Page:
Croatia has been a member of the European Union since 1 July 2013. On 1 January 2023, Croatia joined the Schengen area. This means that entry formalities have been considerably simplified. In concrete terms, if you are coming from any country in the Schengen area, you no longer need to present an identity card or passport to enter and leave Croatia.
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Formalities for entering and staying in Croatia
Tourists from the Schengen area (i.e. Europe) do not need any identity papers or passports to enter Croatia. Any citizen of the Schengen area (i.e. Europeans citizens) can be a tourist for 90 days in another Member State (i.e. Croatia). Europeans citizens have the same rights as Croatian citizens when on holiday in Croatia.
For non-Schengen tourists wishing to visit Croatia for less than 3 months, only a valid passport or identity card is required. This formality also applies to Japanese and American citizens. In addition, there is a list of countries whose citizens can enter Croatia simply by showing their identity card.
Common sense: you should always have your identity papers (or at worst a copy) with you.
Visa issuing point
European Union nationals do not need to apply for a visa. Schengen visas can be used to travel to Croatia.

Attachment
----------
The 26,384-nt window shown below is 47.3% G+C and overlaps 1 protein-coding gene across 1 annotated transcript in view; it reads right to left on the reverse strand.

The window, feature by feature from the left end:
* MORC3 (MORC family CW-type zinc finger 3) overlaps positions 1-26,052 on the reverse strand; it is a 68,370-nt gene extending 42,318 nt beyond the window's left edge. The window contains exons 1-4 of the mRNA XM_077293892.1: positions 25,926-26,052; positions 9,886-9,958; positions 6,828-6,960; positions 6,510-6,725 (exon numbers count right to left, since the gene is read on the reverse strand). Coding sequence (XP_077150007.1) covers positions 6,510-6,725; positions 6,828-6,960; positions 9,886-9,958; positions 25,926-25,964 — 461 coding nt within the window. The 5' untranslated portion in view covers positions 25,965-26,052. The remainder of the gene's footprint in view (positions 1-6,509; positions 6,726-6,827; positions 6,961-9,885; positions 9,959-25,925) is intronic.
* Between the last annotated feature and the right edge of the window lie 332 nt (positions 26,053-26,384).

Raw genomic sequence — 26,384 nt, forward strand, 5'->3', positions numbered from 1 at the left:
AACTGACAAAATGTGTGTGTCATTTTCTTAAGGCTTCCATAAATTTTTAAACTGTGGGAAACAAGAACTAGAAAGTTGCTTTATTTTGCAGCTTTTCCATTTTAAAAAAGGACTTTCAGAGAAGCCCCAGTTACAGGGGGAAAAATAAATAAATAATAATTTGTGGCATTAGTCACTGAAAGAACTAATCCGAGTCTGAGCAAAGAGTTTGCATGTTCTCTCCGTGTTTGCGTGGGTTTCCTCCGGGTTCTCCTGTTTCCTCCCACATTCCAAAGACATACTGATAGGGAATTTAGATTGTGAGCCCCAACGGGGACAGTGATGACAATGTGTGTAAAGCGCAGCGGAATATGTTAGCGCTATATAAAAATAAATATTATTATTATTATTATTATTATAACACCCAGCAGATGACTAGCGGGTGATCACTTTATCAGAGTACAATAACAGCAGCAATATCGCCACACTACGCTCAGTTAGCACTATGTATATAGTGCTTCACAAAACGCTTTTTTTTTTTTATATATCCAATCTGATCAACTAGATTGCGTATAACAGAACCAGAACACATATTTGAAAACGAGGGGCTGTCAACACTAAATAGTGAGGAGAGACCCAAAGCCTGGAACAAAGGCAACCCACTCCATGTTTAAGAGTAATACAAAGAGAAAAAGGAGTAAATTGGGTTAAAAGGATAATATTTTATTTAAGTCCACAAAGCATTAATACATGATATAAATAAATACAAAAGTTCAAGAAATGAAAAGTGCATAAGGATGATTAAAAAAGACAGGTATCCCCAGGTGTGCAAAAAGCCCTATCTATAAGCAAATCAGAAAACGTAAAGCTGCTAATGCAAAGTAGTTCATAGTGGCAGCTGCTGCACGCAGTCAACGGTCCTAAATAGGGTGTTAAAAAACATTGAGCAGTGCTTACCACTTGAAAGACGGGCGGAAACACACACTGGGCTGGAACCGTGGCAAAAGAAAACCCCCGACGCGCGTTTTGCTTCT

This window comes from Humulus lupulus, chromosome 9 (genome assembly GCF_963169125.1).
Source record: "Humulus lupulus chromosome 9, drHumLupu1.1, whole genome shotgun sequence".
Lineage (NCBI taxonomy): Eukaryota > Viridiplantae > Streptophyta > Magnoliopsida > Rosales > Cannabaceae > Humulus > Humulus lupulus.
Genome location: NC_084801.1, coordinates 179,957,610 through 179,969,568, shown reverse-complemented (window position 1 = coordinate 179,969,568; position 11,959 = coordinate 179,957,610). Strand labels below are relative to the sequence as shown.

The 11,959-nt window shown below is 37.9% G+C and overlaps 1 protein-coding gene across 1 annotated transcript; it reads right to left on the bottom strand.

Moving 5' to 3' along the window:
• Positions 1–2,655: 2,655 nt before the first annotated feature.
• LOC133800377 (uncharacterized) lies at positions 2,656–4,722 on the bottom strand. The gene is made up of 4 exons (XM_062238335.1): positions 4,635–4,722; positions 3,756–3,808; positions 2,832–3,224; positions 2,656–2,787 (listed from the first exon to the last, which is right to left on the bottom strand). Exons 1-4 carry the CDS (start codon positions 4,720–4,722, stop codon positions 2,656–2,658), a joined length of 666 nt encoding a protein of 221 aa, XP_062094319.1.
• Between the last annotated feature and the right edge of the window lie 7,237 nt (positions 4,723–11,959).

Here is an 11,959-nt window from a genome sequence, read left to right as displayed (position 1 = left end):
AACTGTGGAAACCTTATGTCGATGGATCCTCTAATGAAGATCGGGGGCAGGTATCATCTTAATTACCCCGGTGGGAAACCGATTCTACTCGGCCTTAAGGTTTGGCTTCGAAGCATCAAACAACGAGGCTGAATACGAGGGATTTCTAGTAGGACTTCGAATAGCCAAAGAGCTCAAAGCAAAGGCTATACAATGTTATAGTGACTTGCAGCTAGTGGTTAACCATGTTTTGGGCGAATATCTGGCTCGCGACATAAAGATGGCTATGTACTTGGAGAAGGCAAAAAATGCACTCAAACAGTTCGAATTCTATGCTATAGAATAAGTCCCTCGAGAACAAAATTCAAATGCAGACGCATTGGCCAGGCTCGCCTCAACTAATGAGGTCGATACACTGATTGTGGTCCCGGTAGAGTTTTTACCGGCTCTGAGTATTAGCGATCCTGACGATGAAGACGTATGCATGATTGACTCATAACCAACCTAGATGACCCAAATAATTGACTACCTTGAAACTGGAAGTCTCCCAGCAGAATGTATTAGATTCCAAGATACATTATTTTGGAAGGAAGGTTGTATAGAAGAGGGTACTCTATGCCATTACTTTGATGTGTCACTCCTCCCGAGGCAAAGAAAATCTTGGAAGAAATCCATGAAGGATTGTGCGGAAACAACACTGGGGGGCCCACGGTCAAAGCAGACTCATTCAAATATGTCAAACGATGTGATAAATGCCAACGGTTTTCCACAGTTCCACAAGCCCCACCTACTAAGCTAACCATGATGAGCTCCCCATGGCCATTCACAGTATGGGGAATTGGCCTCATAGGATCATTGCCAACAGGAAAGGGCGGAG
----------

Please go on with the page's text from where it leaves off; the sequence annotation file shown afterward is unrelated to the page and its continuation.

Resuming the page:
Entry visas for Croatia are issued by the embassies and consulates of the Republic of Croatia. For special cases (not covered by a Schengen residence permit or visa, etc.), you should allow at least 3 months before obtaining a visa. It will cost you around €60 if you contact the embassy directly. Visa applications require an original identity document (passport, etc.). You can deal directly with the embassy or use specialist service providers.
Travelling with children or pets to Croatia
Children must be registered in one of their parents’ passports or have their own passport or national identity card. The loss of a passport or other identity document must be reported immediately to the nearest police station. They will issue an official notification of the loss, so that you can obtain new travel documents. The family record book has no value in Croatia.
Pets are not subject to compulsory quarantine, but they must be vaccinated in advance and comply with the criteria laid down by Croatian regulations, and their owners must carry all the relevant documents with them.
Border crossing and customs rules for Croatia
With Croatia’s entry into the Schengen area, border controls are changing. They have been abolished with Slovenia, Italy and Hungary, significantly reducing delays at border crossing points. Montenegro, Bosnia-Herzegovina and Serbia become the new borders of Europe, and controls at these borders are maintained.
- For alcohol, 5 litres are permitted per passenger. 15 litres per person for beer.
- 1 carton of tobacco per passenger.
- It is forbidden to cross the border into Croatia with dairy or meat products of animal origin. There is a risk that your cheese and cold meats will not cross the border and you could be fined.
- If you are carrying medication for your own health, you will need a prescription.
- It is possible to cross the border with foreign currency, but a declaration is required for amounts in excess of €10,000.
- Croatian VAT can be zero-rated under certain conditions.
For detailed and up-to-date information, please check Customs regulations on entering Croatia.